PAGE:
Other Variants of Bad Politics

In addition to the many items I noted in the section "Bad Politics," there are a few other negative behaviors that can crop up. I collect them here so that they don't escape unnoticed.

One particularly noxious form of bad politics is failing to "sign up." In every process, there is a period of discussion, followed by a decision. At this point, "the polls are closed." Once the decision is made, everyone must commit to it.[9] Continued whining and politicking for rejected solutions after the fact is bad politics. Instead of allowing the organization to move on and implement the solution, it continues to mire down the issue in debate. Worse, failure to commit tends to undermine the leadership structure by calling decisions into question over and over again. This form of bad politics must be eradicated whenever it crops up. Managers need to send a strong signal that "If you can't sign up, get off the team." If you have a healthy political process, this is a reasonable condition.

[9] I devote all of Chapter 15, "Signing Up," to the subject of commitment.

Another symptom of bad political behavior is obvious empire building. There are still many people out there who are caught up in the trappings and symbols of success: rank in the organization, number of direct and indirect reports, size of budget, and so on. Organizations that overemphasize these statistical symbols reap what they sow; behaviors tend to follow the reward system. If, on the other hand, your organization rewards originality, contribution, "doing whatever it takes," and so onindependent of the individual's place in the hierarchythen you are on the right track. In such organizations, the former behaviors tend to stick out like a sore thumb and can be culturally discouraged. When individuals persist in them, they are mapping to different cultures that are more politicized, in which one's opinions have value according to one's place in the hierarchy as opposed to the opinion's intrinsic value. High-trust organizations will ultimately reject such behavior, and if the behavior doesn't change, then the individuals who practice it must themselves be rejectedthe sooner, the better.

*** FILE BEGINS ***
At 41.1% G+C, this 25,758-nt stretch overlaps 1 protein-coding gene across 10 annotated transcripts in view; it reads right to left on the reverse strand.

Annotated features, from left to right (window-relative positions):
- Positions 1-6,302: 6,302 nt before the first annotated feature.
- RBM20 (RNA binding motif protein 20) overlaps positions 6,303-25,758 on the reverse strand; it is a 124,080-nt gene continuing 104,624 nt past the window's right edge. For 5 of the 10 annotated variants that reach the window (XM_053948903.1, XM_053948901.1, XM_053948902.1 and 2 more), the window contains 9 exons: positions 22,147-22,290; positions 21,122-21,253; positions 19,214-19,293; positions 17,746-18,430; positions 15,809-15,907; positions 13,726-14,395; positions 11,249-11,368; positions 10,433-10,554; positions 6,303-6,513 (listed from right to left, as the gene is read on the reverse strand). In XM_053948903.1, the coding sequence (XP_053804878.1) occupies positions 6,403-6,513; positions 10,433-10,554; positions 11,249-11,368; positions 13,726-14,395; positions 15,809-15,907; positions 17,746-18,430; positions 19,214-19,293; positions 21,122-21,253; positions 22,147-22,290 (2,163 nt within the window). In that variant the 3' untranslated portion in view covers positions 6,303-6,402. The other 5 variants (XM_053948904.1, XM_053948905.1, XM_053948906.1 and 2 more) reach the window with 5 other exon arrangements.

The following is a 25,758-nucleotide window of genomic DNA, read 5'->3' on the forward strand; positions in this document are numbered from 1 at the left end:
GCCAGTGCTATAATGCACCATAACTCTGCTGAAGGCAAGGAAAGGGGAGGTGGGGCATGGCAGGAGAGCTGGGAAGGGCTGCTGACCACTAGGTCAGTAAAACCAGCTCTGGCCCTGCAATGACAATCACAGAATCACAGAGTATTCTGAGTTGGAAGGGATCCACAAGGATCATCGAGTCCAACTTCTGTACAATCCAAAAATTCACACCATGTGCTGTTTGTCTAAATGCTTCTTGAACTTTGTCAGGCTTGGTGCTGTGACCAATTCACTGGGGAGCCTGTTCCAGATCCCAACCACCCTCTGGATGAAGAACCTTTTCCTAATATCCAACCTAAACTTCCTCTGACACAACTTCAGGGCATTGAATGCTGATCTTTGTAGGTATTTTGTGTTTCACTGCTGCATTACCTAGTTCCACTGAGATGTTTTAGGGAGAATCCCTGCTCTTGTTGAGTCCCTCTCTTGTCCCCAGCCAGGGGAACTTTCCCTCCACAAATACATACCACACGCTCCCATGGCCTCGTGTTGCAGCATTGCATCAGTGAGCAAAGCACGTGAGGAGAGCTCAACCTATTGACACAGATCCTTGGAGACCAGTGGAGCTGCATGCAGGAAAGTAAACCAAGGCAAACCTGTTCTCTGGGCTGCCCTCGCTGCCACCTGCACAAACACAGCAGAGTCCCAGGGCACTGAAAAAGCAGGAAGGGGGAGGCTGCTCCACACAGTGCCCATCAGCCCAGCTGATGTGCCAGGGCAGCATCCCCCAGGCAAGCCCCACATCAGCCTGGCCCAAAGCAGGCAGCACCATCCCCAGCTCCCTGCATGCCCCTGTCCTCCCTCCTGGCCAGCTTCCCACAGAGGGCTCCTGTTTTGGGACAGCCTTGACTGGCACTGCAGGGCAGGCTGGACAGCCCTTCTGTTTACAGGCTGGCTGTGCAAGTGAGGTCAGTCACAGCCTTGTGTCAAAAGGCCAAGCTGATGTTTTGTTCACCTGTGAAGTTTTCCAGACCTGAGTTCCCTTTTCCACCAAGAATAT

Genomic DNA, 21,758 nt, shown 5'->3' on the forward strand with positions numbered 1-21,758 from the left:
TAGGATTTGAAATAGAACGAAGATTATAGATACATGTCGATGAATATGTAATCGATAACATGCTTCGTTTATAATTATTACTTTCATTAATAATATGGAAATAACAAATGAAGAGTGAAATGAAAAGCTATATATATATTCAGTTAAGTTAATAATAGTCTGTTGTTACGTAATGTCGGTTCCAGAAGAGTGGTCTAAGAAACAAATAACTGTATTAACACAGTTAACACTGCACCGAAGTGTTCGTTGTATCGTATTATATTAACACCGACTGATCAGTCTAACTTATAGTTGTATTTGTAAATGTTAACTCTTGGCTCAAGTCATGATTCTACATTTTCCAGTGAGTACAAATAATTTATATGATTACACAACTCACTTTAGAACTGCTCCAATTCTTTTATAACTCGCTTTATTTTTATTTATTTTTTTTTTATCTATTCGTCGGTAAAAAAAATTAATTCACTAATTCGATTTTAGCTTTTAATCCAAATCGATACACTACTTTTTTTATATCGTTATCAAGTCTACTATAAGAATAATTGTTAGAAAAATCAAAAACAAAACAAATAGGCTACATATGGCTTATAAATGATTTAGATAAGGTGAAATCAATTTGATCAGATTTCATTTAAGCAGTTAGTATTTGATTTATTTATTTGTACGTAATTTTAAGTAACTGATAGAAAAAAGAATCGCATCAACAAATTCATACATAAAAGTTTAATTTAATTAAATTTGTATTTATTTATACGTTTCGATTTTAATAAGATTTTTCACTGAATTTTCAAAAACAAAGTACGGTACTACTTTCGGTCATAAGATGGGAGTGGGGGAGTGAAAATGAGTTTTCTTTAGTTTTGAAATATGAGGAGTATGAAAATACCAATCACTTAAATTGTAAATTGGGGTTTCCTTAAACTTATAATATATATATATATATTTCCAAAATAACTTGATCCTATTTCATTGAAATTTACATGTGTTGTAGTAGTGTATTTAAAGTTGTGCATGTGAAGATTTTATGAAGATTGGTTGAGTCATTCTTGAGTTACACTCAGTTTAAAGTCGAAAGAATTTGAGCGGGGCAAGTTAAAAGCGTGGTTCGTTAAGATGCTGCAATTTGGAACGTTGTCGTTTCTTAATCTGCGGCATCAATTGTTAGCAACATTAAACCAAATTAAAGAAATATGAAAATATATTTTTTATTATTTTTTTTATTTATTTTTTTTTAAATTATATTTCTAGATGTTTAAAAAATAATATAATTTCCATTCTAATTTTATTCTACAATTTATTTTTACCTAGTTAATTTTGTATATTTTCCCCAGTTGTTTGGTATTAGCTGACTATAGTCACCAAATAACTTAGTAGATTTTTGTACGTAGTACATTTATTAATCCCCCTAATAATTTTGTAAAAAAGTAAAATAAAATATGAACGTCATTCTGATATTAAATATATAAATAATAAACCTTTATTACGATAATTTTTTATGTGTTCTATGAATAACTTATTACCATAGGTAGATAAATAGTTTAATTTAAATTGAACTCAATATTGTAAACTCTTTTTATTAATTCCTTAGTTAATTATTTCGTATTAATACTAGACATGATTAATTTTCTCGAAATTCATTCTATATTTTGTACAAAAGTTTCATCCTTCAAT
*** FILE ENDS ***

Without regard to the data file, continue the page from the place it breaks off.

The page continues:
Finally, there's a stylistic issue that is often characterized as political behavior, usually in a negative way. Some people turn every interaction into a negotiation; they are always "working the room." If nothing else, such individuals become tiresome, and tend to drain the energy of the group after awhile; people develop the habit of knowing that they have to "play defense" at all times with such individuals. I clearly run the risk of a libel suit if I try to give you an example here.[10] But you all know the behavior, because there are certain individuals in every organization who are annoying in just this way. You tend to just not want to have to deal with them. Try not to be one, and coach others to avoid the practice.

[10] But here is a sports analogy: In tennis, this behavior is akin to always coming to the net. It applies constant pressure to the opponent.

The Software Development Edge(c) Essays on Managing Successful Projects
The Software Development Edge(c) Essays on Managing Successful Projects
Year: 2006
Pages: 269

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